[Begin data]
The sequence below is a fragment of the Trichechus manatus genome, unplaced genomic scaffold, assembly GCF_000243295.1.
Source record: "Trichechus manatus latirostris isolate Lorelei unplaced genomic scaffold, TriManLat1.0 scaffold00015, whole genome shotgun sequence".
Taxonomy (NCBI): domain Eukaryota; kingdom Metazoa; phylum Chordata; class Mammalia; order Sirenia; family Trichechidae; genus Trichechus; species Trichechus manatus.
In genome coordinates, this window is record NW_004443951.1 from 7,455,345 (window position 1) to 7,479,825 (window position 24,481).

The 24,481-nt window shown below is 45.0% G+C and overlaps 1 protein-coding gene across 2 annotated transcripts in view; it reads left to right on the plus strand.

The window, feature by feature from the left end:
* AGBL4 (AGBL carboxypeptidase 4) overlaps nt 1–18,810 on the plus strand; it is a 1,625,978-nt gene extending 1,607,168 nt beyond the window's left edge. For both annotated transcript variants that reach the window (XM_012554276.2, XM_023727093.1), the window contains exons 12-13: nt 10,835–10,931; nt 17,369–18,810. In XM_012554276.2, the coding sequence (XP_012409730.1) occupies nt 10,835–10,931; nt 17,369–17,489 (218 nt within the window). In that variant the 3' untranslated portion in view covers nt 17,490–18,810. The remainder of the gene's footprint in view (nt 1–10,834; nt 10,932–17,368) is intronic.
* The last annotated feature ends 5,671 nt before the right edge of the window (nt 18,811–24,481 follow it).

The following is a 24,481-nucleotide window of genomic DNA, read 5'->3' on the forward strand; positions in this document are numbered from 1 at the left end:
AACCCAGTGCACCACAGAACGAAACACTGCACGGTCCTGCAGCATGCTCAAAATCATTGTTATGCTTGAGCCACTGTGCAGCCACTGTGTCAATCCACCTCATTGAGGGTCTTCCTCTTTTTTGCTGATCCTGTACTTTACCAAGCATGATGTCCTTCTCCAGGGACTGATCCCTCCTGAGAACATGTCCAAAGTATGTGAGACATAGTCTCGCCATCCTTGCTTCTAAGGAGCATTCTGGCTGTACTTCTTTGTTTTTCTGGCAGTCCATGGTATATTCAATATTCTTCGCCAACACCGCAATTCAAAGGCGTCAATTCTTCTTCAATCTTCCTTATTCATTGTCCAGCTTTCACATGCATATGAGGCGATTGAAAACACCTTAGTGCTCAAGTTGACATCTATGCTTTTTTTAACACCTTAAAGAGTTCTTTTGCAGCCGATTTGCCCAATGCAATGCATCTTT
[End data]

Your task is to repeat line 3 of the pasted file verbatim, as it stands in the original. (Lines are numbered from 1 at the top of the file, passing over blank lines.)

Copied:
Taxonomy (NCBI): domain Eukaryota; kingdom Metazoa; phylum Chordata; class Mammalia; order Sirenia; family Trichechidae; genus Trichechus; species Trichechus manatus.